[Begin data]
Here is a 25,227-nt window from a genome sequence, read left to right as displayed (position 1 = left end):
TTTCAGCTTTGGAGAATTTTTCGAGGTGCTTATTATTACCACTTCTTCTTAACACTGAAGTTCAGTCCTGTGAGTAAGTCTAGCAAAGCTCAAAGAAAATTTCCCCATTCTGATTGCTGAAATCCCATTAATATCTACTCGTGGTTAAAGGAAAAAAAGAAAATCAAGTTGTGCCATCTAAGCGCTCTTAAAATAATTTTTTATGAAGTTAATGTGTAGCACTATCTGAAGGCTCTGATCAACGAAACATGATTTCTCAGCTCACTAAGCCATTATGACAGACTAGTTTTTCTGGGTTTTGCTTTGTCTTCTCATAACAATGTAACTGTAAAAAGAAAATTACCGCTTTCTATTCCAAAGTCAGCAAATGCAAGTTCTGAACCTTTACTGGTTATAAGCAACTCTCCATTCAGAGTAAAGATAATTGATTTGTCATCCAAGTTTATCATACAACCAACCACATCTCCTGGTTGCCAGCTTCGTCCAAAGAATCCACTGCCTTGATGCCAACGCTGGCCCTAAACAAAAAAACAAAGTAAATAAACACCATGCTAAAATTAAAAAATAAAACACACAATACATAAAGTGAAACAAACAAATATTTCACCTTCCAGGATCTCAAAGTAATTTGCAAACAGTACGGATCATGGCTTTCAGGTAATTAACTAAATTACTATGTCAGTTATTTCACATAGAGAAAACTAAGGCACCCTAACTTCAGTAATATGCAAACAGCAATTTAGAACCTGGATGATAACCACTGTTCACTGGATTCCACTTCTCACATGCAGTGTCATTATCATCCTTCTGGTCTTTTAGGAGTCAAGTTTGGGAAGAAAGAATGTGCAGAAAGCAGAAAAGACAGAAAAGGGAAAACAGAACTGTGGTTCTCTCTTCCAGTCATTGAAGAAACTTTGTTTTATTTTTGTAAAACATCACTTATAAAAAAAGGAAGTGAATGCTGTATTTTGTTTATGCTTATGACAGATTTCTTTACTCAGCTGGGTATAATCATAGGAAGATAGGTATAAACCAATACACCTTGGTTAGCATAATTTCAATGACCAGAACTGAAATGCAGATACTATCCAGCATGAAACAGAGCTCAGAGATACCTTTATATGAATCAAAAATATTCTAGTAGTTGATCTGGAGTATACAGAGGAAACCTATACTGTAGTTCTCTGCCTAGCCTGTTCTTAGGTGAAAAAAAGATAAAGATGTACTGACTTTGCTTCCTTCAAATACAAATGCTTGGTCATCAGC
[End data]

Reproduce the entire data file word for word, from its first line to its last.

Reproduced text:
Here is a 25,227-nt window from a genome sequence, read left to right as displayed (position 1 = left end):
TTTCAGCTTTGGAGAATTTTTCGAGGTGCTTATTATTACCACTTCTTCTTAACACTGAAGTTCAGTCCTGTGAGTAAGTCTAGCAAAGCTCAAAGAAAATTTCCCCATTCTGATTGCTGAAATCCCATTAATATCTACTCGTGGTTAAAGGAAAAAAAGAAAATCAAGTTGTGCCATCTAAGCGCTCTTAAAATAATTTTTTATGAAGTTAATGTGTAGCACTATCTGAAGGCTCTGATCAACGAAACATGATTTCTCAGCTCACTAAGCCATTATGACAGACTAGTTTTTCTGGGTTTTGCTTTGTCTTCTCATAACAATGTAACTGTAAAAAGAAAATTACCGCTTTCTATTCCAAAGTCAGCAAATGCAAGTTCTGAACCTTTACTGGTTATAAGCAACTCTCCATTCAGAGTAAAGATAATTGATTTGTCATCCAAGTTTATCATACAACCAACCACATCTCCTGGTTGCCAGCTTCGTCCAAAGAATCCACTGCCTTGATGCCAACGCTGGCCCTAAACAAAAAAACAAAGTAAATAAACACCATGCTAAAATTAAAAAATAAAACACACAATACATAAAGTGAAACAAACAAATATTTCACCTTCCAGGATCTCAAAGTAATTTGCAAACAGTACGGATCATGGCTTTCAGGTAATTAACTAAATTACTATGTCAGTTATTTCACATAGAGAAAACTAAGGCACCCTAACTTCAGTAATATGCAAACAGCAATTTAGAACCTGGATGATAACCACTGTTCACTGGATTCCACTTCTCACATGCAGTGTCATTATCATCCTTCTGGTCTTTTAGGAGTCAAGTTTGGGAAGAAAGAATGTGCAGAAAGCAGAAAAGACAGAAAAGGGAAAACAGAACTGTGGTTCTCTCTTCCAGTCATTGAAGAAACTTTGTTTTATTTTTGTAAAACATCACTTATAAAAAAAGGAAGTGAATGCTGTATTTTGTTTATGCTTATGACAGATTTCTTTACTCAGCTGGGTATAATCATAGGAAGATAGGTATAAACCAATACACCTTGGTTAGCATAATTTCAATGACCAGAACTGAAATGCAGATACTATCCAGCATGAAACAGAGCTCAGAGATACCTTTATATGAATCAAAAATATTCTAGTAGTTGATCTGGAGTATACAGAGGAAACCTATACTGTAGTTCTCTGCCTAGCCTGTTCTTAGGTGAAAAAAAGATAAAGATGTACTGACTTTGCTTCCTTCAAATACAAATGCTTGGTCATCAGC